Off the Radio and Other Scary Stories

Voices from beyond.

Imaginary friends.

Unsettling sights.

New houses.

Dead dogs.

The scares go on and on.

 

Off the Radio

‘I haven’t seen this for years,’ Mum said. ‘I used to record music off the radio with it.’

We were in the attic. I didn’t know what it was. Mum saw I was confused.

‘It’s my old cassette player.’

Mum picked up something else from the tin. It was a small box with two wheels on it. There was some writing on it. Mum read it out loud.

‘Top of the Charts, May 1982.’

She showed me the player.

‘You push this button.’

A door in the top popped up.

‘You put the cassette inside.’

Mum pushed the small box into the slot. She put the lid down. There was a clear plastic window. There was also a row of buttons along the bottom. One said ‘Rec.’ Another said ‘Play.’ Mum pushed down the ‘Play’ button.’

I looked through the plastic window. The two wheels started turning. Mum was all excited. She was smiling. This made me excited too. I smiled at her. She hugged me.

‘This makes me feel like a teenager again.’

A wobbly voice came out of the recorder. It was strange and angry.

‘?eM dEbRUtsiD OuY evAH yHw .DLrOw eHT lLa 4 MrAH sI tNAw I Lla’

The Taylor Detective Agency and Other Scary Stories

Voices from beyond.

Imaginary friends.

Unsettling sights.

New houses.

Dead dogs.

The scares go on and on.

The Taylor Detective Agency

My name is Ellis. My friends and me are detectives. Olaf and Izzy and Windy. We are the Taylor Detective Agency. We all live on the same street and meet every day under the Waiting Tree in my garden. We do lots of detective things. These are the stories of our adventures.

It is Tuesday morning and there is no sunshine. I am sitting under the Waiting Tree waiting. We meet every morning in the summer holidays. We are a team. We work together well. That makes us better detectives. It was my Dad’s idea to form the agency to give me and him something to do. I carried the notepad and a pencil. He carried a camera and a telephone. We would walk around the streets near my house looking for clues. Once we found some pieces of pasta that must have fallen from a shopping bag. Dad said that was the Case of the Broken Spaghetti.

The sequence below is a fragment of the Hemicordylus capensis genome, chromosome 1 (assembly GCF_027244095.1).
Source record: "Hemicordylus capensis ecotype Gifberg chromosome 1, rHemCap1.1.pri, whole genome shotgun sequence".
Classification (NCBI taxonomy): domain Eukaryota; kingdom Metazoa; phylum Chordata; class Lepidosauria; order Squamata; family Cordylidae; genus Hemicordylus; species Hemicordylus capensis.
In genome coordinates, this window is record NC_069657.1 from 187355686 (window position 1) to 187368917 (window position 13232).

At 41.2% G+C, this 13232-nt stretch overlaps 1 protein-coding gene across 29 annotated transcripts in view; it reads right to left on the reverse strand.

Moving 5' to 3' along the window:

Another time we found a dead bird – Dad called it the Case of the Bird That Doesn’t Fly Anymore. I would write down any important details in my notebook and phone them through to Mum at home.

‘Mum, we have found a dead bird – D-E-A-D.’

I spelled out the word carefully so that she could write everything down.

‘We request permission to proceed with the investigation.’

‘Roger that,’ said Mum. ‘Permission to proceed.’

Olaf is my best friend. He lives next door and only has to climb over the garden wall to meet me under the Waiting Tree.

‘I think I saw something important today,’ he says. ‘I was looking out my window and I saw it.’

I get out my notepad and pencil.

‘Now begin at the beginning and tell me what you saw,’ I say.

‘It was Mister Birdfoot,’ says Olaf. ‘He had a big box that he put into the boot of his car.’

Mister Birdfoot lived next door to Olaf and all the kids in the street think he is a bit mad. He has bright red hair and lived alone. Mum said his wife had died recently. Just like my dad.

‘Why would Mister Birdfoot have a big box?’ asks Olaf. ‘What has he got inside it?’

I say I don’t know. Windy appears.

‘Hi Windy,’ we say. ‘Mister Birdfoot has got a big box and we are wondering what is in it.’